Well folks, I have officially unofficially entered in a new phase of my life as of 4:00pm today. I say unofficially in the sense I am still employed, but on permanent vacation until February 1st of 2021 until it becomes technically official. So I still have my work computer and will still help my colleagues out if they come calling in an emergency – I do not expect that to really happen as I’ve been training my replacement since May and he along with the rest of my coworkers are plenty capable of dealing with the day to day decisions that come with the job. That means yours truly has a lot more time on his hands for those tasks that have been neglected over the years – not to mention a honey-do list that was apparently started from what I can tell at least 5 years ago. She was nice enough not to hand the ream of paper into about 4:03pm ha. No worries, I promise to find some time to get my posts out. I had intended to give you a link to a gift I was given during my work send-off happy hour. After about 2 hours of fighting to get it to properly process on Smugmug I had to give up (hey, I’m on tight retirement schedule!). Anyway, it was a personal retirement goodbye from a Mr. James Faulkner or should I say Randyll Tarley from Game of Thrones. As someone who happens to be a big fan of GoT, I have to admit.. that was awesome. In fact, the entire celebration was wonderful – The memories – they highlighted the funny and embarrassing ones of course – and seeing everyone’s faces was truly overwhelming. As I had predicted in a previous post..incredibly emotional. Told my wife afterwards I had to retire now as I couldn’t possibly go through that again. We’ll see how life after work goes. For now, let’s get this kicked off on the right foot and get straight to our featured feathered friend of the day.
Thought I’d bring you a bit of color in celebration of the day. It has been pretty miserable around here weather-wise as of late with cold winds, a dusting of snow and pretty much 3 days of overcast and rain so far – probably all the tears I was trying to hold back during the celebration. For those not familiar with our brightly feathered friend, it is a Cedar Waxwing. One of the few really colorful birds that hang around in our region through the cold seasons. We do have the Northern Cardinal and that ass of a bird the Blue Jay which definitely add color to the dreary winter backdrop where the other brightly feathered birds like the American Goldfinch put on their dull coats for the chilly season.
Hit the jump to learn a bit more about our smartly colorful friend!
These specimens were found while birding at Chain O’ Lakes State Park up in Spring Grove IL. a mere three years ago in June 2017 (yeah, I know, but truthfully, I’ve been giving Ron a chance to start posting on the “He Who Owes Me Bigly” event and as of late he’s been extremely busy so cutting him some slack). Prime directive once I get through the first 2 inches of stacked honey-do papers is to get all the really old entries popped off the post queue. Second directive is to proofread my good friend Brad M’s sure to be upcoming book on photography. Whoops, I digress, let’s get back to our Waxwing who has been sitting here patiently for some attention.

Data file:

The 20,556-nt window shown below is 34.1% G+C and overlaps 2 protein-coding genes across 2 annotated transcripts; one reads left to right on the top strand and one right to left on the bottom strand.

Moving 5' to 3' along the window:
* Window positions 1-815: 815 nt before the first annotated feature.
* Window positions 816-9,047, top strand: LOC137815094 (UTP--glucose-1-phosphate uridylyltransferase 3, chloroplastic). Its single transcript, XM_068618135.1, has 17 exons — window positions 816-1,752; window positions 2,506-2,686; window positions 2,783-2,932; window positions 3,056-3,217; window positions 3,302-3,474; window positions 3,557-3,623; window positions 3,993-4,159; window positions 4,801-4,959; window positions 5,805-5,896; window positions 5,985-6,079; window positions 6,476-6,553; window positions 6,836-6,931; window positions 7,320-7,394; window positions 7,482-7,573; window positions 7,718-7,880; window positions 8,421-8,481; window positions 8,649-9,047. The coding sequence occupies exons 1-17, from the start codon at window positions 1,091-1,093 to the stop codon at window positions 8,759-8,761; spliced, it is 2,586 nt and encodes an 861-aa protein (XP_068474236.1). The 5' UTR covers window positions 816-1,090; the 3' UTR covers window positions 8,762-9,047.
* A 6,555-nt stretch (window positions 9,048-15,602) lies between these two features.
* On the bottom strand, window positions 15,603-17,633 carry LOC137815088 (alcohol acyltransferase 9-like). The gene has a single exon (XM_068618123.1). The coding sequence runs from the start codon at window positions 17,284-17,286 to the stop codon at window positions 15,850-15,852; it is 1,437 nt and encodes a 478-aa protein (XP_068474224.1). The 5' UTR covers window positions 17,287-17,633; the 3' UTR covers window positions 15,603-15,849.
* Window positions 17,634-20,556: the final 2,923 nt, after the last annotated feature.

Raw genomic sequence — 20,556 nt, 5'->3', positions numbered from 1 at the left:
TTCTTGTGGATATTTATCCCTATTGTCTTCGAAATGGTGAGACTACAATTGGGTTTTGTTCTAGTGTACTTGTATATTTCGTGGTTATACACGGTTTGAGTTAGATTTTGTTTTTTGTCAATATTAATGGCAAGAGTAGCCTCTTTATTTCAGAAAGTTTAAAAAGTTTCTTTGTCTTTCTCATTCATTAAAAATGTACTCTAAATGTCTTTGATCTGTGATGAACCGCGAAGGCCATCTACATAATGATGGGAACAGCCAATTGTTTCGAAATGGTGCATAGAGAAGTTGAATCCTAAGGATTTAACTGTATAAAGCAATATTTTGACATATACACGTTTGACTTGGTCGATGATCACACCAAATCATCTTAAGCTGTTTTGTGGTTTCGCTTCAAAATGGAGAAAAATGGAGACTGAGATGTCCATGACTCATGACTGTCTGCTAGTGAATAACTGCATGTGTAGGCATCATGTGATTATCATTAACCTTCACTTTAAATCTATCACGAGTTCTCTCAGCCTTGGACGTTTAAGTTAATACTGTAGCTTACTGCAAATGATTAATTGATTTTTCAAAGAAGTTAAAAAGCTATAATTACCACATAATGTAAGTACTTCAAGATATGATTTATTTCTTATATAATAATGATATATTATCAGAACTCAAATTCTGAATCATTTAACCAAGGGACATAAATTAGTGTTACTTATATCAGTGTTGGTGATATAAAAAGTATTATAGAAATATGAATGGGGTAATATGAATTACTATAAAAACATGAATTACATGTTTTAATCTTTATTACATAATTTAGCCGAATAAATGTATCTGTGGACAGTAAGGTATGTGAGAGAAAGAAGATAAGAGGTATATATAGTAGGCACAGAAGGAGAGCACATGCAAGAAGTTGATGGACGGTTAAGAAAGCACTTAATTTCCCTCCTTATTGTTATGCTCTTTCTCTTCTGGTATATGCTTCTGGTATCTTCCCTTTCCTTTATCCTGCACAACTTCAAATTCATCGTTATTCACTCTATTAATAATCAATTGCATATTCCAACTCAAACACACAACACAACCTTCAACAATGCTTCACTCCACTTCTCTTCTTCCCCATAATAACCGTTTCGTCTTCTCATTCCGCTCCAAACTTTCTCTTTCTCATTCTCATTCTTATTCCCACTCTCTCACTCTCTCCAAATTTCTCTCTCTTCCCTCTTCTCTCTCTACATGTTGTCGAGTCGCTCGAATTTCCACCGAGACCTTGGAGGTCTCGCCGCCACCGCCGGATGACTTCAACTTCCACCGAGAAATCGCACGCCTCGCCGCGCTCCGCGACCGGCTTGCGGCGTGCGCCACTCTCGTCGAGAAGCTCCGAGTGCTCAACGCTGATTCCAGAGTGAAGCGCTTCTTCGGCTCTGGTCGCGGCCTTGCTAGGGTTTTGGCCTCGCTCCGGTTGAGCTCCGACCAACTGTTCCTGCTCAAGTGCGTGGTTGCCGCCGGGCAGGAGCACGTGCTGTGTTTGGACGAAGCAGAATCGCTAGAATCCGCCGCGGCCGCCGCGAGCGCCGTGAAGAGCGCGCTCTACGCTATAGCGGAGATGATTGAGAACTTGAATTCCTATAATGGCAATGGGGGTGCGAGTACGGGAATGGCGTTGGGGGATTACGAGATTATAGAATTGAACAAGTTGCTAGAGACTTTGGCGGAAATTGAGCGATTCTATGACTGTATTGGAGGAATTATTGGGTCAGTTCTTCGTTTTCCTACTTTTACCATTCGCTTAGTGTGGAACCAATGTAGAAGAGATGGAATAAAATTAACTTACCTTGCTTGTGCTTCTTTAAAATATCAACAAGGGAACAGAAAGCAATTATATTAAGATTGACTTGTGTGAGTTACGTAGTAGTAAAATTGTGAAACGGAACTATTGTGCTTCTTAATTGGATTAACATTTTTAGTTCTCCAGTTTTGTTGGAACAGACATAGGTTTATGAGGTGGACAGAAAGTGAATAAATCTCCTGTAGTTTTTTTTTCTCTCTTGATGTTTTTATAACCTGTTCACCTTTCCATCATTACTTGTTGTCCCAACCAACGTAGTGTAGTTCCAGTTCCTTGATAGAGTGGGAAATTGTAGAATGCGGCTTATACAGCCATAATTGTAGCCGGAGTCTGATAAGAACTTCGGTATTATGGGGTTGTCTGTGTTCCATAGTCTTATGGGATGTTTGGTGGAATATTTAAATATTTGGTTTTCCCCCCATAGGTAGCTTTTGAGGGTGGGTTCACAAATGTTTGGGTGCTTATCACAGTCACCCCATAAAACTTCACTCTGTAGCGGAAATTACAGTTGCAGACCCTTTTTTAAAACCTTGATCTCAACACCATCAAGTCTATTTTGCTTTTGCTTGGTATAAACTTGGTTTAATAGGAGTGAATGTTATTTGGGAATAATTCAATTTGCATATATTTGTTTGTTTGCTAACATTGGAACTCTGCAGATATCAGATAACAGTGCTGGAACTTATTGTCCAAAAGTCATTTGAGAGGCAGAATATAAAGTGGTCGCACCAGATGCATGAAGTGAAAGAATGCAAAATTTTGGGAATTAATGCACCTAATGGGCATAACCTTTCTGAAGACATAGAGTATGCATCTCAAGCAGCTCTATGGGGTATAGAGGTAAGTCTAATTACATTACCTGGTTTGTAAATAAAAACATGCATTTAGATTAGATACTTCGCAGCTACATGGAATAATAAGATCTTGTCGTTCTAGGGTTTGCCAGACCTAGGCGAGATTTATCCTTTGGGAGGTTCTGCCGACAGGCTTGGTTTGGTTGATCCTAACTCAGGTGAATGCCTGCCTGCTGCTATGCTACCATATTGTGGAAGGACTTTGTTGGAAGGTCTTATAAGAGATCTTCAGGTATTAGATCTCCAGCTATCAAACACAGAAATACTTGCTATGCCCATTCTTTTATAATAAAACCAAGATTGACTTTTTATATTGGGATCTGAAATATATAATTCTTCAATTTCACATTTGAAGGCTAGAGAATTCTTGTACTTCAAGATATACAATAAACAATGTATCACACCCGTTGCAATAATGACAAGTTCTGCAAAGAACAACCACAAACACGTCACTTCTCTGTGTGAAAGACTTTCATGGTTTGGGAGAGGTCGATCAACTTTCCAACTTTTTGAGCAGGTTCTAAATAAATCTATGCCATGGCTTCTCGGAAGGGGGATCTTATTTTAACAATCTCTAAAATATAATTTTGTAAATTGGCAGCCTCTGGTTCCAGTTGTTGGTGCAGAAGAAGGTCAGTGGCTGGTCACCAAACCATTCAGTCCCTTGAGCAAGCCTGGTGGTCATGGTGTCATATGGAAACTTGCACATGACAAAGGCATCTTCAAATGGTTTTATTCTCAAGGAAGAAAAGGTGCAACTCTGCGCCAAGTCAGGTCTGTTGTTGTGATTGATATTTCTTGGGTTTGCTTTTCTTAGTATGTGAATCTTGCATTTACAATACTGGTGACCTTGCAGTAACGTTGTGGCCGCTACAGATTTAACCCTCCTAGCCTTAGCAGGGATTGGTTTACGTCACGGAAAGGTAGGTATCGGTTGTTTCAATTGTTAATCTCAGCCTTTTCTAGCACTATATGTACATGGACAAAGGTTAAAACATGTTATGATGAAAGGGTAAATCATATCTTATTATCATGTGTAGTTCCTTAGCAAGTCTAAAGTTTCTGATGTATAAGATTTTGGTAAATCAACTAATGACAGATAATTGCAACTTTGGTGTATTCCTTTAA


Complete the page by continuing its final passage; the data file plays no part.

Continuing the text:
The Cedar Waxing is a rather distinguished looking bird if you ask me. Sharp lines on the top and bottom half that frame an exquisite blending of brown and yellow across the breast. The bent back crest almost looks like the end of a feathered fountain pen complete with a tail that’s been dipped in yellow ink. The black mask is accentuated in white giving it a much more crisp form compared to its burglar counterpart the Common Yellowthroat (link here). My favorite feature of the Cedar’s color palette is the feature that led to its name, the red colored waxy secretions on the tips of the secondary wing feathers. Guess which part I ALWAYS struggle to get in the tin – congratulations if you said the red colored waxy secretions on the secondary wing feathers. Not sure what it is with the specimens I come upon, but they never want to give me a chance to tin them. Even went all the way back to my first series on this species back in January 2014 (link here) – no luck there either. Cornell’s website mentions they are not always easily seen – that I can attest to. If you look real close at the second image in this post (two up) you can just barely see a glimpse of the red about halfway down the wing. I’ve made a note to get a better shot of those waxy elements now that I’m on a long vacation.
Oops, out of shots, better get to some interesting tidbits. So the Cedar Waxing species has an interesting region map. They breed up in Canada and then some tend to push a bit south to basically upper half of the US for year-round where some of them say screw you to the cold that takes over here in the winter and get their dipped yellow tails down to Costa Rica. You usually don’t see those wide bands on region maps between the breeding, year round and the nonbreeding – especially with the year round on top of the nonbreeding. Apparently the scientist are still trying to figure out the function of the red waxy tips beyond a possible attraction of mates. Pretty sure it is just to frustrate the hell out of me trying to get pictures of it – damn birds! Lastly, if you happen to be in the northeast and see a Cedar with an orangish tip, Cornell states that is due to a high honeysuckle berry diet during tail development – wonder what would happen if they ate too many blueberries!?!
Will call it there for the first unofficial official retirement post .. stay tuned folks, should be a healthy dose of posts coming your way once the holiday passes.